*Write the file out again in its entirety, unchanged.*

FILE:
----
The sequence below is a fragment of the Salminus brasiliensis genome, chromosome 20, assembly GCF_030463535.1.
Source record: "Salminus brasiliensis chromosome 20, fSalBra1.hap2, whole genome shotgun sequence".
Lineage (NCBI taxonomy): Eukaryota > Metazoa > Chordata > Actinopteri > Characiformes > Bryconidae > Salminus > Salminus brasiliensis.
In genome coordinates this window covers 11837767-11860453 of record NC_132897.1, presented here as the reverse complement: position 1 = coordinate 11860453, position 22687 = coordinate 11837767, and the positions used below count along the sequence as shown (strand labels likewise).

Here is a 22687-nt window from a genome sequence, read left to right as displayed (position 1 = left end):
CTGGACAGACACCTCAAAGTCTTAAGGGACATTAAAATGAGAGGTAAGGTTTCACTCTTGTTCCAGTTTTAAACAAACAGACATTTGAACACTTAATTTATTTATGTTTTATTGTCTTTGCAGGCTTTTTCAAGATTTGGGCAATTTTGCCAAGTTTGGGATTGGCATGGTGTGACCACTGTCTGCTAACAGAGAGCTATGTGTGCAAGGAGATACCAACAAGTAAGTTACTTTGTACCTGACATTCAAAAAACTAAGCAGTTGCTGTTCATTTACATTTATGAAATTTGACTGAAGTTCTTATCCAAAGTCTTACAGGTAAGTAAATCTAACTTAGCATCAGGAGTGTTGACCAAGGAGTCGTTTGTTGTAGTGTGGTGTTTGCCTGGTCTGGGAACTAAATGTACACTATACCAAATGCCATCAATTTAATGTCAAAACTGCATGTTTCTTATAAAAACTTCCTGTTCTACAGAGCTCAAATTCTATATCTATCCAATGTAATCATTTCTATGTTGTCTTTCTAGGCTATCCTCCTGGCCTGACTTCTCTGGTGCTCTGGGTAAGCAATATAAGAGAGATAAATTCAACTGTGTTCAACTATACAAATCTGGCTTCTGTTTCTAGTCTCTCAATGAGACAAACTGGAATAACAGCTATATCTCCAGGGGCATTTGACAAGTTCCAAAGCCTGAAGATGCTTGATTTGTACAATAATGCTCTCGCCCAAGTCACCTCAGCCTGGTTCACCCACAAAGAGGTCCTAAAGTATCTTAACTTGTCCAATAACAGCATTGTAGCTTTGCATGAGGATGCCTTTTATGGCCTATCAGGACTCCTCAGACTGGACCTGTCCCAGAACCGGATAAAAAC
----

The sequence below is a fragment of the Salminus brasiliensis genome, chromosome 20, assembly GCF_030463535.1.
Source record: "Salminus brasiliensis chromosome 20, fSalBra1.hap2, whole genome shotgun sequence".
Lineage (NCBI taxonomy): Eukaryota > Metazoa > Chordata > Actinopteri > Characiformes > Bryconidae > Salminus > Salminus brasiliensis.
In genome coordinates this window covers 11837767-11860453 of record NC_132897.1, presented here as the reverse complement: position 1 = coordinate 11860453, position 22687 = coordinate 11837767, and the positions used below count along the sequence as shown (strand labels likewise).

Here is a 22687-nt window from a genome sequence, read left to right as displayed (position 1 = left end):
CTGGACAGACACCTCAAAGTCTTAAGGGACATTAAAATGAGAGGTAAGGTTTCACTCTTGTTCCAGTTTTAAACAAACAGACATTTGAACACTTAATTTATTTATGTTTTATTGTCTTTGCAGGCTTTTTCAAGATTTGGGCAATTTTGCCAAGTTTGGGATTGGCATGGTGTGACCACTGTCTGCTAACAGAGAGCTATGTGTGCAAGGAGATACCAACAAGTAAGTTACTTTGTACCTGACATTCAAAAAACTAAGCAGTTGCTGTTCATTTACATTTATGAAATTTGACTGAAGTTCTTATCCAAAGTCTTACAGGTAAGTAAATCTAACTTAGCATCAGGAGTGTTGACCAAGGAGTCGTTTGTTGTAGTGTGGTGTTTGCCTGGTCTGGGAACTAAATGTACACTATACCAAATGCCATCAATTTAATGTCAAAACTGCATGTTTCTTATAAAAACTTCCTGTTCTACAGAGCTCAAATTCTATATCTATCCAATGTAATCATTTCTATGTTGTCTTTCTAGGCTATCCTCCTGGCCTGACTTCTCTGGTGCTCTGGGTAAGCAATATAAGAGAGATAAATTCAACTGTGTTCAACTATACAAATCTGGCTTCTGTTTCTAGTCTCTCAATGAGACAAACTGGAATAACAGCTATATCTCCAGGGGCATTTGACAAGTTCCAAAGCCTGAAGATGCTTGATTTGTACAATAATGCTCTCGCCCAAGTCACCTCAGCCTGGTTCACCCACAAAGAGGTCCTAAAGTATCTTAACTTGTCCAATAACAGCATTGTAGCTTTGCATGAGGATGCCTTTTATGGCCTATCAGGACTCCTCAGACTGGACCTGTCCCAGAACCGGATAAAAAC